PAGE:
The PCIF algorithm: filtering phase

In the filtering phase the PCIF algorithm does not reduce the dimension of the image to compress but it transforms it values in order to obtain a more compressible set of data. What we want to obtain after the filtering phase are a lot of values close to zero and a decreasing number of higher values. The filtering phase is divided in three subphases: standard filtering, color filtering and remapping.

This filtering phase, especially in its first part, is quite similar to that used in PNG but it operates in a much more efficient way. First of all, an ordering is defined on the points of the image. At this point the algorithm proceeds from the last point of this sequence to the first. For every sample an estimate on its value is made, using as parameters of the estimation function only the previous points. Every value is replaced with its difference from the prevision, modulo 256 to mantain the range of the values equal. In this way, during the decompression phase the algorithm will start from the first point and proceed to the last and at every step it will be able to reconstruct all of the original values of the image. Below some more details about the three subphases of filtering, detailed informations can be found at the relative sections.

  • Standard filtering: In this subphase, the estimation done is based on smoothness assumptions: in an image usually there are a limited number of edges or sudden color changes, while most part of the values is quite similar to the ones close to them. Tipical standard filtering functions used for an estimate give as an output adjacent values or an average of some of them. This phase is described in more detail in the standard filtering section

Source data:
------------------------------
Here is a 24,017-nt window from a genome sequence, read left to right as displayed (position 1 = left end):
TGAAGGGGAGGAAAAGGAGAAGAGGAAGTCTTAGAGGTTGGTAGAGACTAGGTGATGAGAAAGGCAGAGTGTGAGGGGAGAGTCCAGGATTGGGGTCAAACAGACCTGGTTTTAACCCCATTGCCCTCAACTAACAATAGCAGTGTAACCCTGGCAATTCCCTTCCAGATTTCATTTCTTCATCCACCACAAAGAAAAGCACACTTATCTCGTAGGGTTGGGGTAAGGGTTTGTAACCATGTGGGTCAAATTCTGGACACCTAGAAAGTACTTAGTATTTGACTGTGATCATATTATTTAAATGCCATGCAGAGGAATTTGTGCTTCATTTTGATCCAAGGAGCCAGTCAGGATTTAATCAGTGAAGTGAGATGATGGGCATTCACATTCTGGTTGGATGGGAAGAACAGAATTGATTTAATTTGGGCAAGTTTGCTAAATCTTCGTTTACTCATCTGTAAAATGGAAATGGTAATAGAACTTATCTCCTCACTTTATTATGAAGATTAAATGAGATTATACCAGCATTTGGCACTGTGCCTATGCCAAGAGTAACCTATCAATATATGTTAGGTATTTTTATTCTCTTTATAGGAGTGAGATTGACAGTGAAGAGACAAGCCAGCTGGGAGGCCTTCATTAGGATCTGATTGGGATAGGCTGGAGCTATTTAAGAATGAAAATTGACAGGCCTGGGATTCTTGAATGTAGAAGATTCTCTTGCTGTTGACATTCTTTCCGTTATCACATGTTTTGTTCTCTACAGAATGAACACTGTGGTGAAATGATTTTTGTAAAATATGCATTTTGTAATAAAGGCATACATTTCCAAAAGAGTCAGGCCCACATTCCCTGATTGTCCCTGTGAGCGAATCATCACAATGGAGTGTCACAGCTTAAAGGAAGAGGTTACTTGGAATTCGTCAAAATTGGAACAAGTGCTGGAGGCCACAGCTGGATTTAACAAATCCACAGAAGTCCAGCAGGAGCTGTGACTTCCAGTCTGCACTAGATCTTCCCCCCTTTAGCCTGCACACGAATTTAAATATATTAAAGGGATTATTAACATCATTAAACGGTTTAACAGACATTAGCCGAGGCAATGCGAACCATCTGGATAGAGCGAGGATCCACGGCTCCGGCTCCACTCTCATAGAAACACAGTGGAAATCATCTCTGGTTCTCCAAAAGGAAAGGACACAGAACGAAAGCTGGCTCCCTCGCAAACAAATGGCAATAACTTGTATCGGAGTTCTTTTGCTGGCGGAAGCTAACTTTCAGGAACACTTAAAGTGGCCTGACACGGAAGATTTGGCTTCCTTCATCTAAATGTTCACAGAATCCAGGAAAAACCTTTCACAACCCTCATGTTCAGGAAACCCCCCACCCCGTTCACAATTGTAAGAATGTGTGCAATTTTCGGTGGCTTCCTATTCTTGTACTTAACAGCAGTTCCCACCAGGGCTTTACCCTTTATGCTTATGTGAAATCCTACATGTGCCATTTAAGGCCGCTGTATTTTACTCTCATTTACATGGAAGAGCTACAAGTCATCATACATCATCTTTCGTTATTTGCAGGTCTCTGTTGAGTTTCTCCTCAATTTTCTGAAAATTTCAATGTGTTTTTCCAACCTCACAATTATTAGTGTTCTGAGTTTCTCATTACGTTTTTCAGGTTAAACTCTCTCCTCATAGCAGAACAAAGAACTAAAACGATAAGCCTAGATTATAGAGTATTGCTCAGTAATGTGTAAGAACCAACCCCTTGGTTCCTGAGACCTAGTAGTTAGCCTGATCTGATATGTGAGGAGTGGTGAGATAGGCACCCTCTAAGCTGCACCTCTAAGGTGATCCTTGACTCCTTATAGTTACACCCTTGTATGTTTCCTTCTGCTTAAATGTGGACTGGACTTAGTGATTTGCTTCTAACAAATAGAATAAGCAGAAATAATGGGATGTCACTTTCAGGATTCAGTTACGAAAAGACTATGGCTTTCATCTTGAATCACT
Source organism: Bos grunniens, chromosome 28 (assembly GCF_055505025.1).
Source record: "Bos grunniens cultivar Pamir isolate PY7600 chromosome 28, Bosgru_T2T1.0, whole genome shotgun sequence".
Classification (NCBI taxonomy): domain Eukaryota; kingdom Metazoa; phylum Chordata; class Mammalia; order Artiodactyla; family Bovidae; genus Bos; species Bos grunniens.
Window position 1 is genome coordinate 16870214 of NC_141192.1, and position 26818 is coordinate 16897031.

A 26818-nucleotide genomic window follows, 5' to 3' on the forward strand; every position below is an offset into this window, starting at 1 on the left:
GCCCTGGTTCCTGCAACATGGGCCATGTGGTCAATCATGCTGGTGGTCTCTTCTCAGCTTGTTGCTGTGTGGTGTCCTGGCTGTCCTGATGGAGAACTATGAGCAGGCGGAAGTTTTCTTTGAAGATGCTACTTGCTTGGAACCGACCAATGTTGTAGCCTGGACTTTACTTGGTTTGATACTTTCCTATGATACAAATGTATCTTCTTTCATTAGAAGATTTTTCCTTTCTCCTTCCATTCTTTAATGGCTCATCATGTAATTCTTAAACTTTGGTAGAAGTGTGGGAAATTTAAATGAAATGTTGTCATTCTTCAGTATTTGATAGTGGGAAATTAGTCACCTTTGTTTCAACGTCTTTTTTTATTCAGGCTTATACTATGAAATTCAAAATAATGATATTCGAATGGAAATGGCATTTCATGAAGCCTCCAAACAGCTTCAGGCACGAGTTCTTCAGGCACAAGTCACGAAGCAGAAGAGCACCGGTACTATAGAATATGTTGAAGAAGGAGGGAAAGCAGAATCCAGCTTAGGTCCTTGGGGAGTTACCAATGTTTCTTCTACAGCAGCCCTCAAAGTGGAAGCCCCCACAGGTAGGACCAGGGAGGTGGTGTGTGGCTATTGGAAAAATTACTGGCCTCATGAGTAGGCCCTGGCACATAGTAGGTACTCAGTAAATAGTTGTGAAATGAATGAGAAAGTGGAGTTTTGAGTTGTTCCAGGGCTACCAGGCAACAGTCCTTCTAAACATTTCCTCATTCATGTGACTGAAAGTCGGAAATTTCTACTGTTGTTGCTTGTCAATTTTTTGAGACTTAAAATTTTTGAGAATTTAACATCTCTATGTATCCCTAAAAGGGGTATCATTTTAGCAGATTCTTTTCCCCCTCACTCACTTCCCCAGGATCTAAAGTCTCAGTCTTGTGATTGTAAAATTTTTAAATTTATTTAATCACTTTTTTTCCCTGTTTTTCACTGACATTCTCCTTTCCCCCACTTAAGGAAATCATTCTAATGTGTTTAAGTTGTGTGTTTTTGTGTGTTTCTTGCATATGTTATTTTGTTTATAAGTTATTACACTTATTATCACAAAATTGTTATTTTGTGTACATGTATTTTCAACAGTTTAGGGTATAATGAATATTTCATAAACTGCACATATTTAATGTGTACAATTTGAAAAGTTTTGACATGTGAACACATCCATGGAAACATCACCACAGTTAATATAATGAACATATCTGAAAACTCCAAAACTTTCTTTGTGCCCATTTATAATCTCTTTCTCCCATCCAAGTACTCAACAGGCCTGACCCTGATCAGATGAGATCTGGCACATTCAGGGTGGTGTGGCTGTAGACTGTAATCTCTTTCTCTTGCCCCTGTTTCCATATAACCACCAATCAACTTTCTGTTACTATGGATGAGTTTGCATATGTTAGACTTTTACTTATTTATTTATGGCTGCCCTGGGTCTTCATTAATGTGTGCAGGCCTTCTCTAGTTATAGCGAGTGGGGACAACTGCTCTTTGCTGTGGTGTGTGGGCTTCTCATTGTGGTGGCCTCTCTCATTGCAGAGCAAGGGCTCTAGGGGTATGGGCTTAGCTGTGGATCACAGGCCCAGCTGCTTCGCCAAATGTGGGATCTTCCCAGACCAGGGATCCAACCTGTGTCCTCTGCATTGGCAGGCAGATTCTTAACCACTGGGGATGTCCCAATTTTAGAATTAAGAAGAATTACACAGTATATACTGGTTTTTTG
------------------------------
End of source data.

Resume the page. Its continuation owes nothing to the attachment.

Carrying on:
• Color filtering: This subphase computes an estimate for the already filtered value in the image using samples that represent the different colors of the same pixel. This estimation is justified by the fact that usually variations in the image (represented by the values after the standard filtering phase) usually reflect themselves in more than one color plane. Applying a second filtering phase to decorrelate colors after a standard filtering phase is one of the innovative techniques of the PCIF algorithm. In this way the obtained results are similar to those of a locally optimized color transform, and thanks to this double step the color filtering phase takes advantage of the information already obtained in the standard filtering phase. Read more about the color filtering in the dedicated section.
  • Remapping: To be sure that the distribution of the values is exactly the desired one, every possible value is mapped into another. This step is described further in the remapping section.

To show the effectivness of filtering below there is a table that shows how the first-order enthropy of the Lenna image decreases in the various steps. In this particular case color filtering gives less advantage than usual, as we can generally obtain a major gain for other images.

Reduction of the first order enthropy of the Lenna image through filtering
Color component Initial enthropy Enthropy after filtering Enthropy after color filtering
Blue6.964.884.88
Green7.564.654.43
Red7.254.134.07

A complete graphical example of filtering applied to the Lena image, with a numerical example in an 8x8 zone, can be found in the subsection a filtering example.

The evolution of the PCIF algorithm is now available ! It has a greater compression ratio, it is much faster and the implementation is available in both Java bytecode and native executables. Take a look at the new BCIF algorithm.